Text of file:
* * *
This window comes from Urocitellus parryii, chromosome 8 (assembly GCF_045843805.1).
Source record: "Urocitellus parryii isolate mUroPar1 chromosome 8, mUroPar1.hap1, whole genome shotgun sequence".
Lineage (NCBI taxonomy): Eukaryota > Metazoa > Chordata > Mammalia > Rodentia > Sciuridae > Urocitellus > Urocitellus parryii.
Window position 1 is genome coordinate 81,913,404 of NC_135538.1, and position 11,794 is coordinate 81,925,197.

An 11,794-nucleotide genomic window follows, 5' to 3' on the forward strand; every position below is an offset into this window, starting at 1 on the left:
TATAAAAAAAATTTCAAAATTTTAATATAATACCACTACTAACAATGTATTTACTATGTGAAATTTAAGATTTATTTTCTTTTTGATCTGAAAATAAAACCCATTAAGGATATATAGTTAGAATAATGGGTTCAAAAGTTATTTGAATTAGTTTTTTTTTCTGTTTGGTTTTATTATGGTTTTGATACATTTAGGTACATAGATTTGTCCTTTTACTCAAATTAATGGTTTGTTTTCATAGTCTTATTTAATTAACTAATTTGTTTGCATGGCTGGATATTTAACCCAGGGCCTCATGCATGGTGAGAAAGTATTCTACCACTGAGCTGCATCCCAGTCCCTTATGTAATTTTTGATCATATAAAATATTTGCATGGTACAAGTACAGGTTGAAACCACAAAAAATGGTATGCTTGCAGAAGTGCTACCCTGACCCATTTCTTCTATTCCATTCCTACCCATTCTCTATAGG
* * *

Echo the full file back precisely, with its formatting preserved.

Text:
This window comes from Urocitellus parryii, chromosome 8 (assembly GCF_045843805.1).
Source record: "Urocitellus parryii isolate mUroPar1 chromosome 8, mUroPar1.hap1, whole genome shotgun sequence".
Lineage (NCBI taxonomy): Eukaryota > Metazoa > Chordata > Mammalia > Rodentia > Sciuridae > Urocitellus > Urocitellus parryii.
Window position 1 is genome coordinate 81,913,404 of NC_135538.1, and position 11,794 is coordinate 81,925,197.

An 11,794-nucleotide genomic window follows, 5' to 3' on the forward strand; every position below is an offset into this window, starting at 1 on the left:
TATAAAAAAAATTTCAAAATTTTAATATAATACCACTACTAACAATGTATTTACTATGTGAAATTTAAGATTTATTTTCTTTTTGATCTGAAAATAAAACCCATTAAGGATATATAGTTAGAATAATGGGTTCAAAAGTTATTTGAATTAGTTTTTTTTTCTGTTTGGTTTTATTATGGTTTTGATACATTTAGGTACATAGATTTGTCCTTTTACTCAAATTAATGGTTTGTTTTCATAGTCTTATTTAATTAACTAATTTGTTTGCATGGCTGGATATTTAACCCAGGGCCTCATGCATGGTGAGAAAGTATTCTACCACTGAGCTGCATCCCAGTCCCTTATGTAATTTTTGATCATATAAAATATTTGCATGGTACAAGTACAGGTTGAAACCACAAAAAATGGTATGCTTGCAGAAGTGCTACCCTGACCCATTTCTTCTATTCCATTCCTACCCATTCTCTATAGG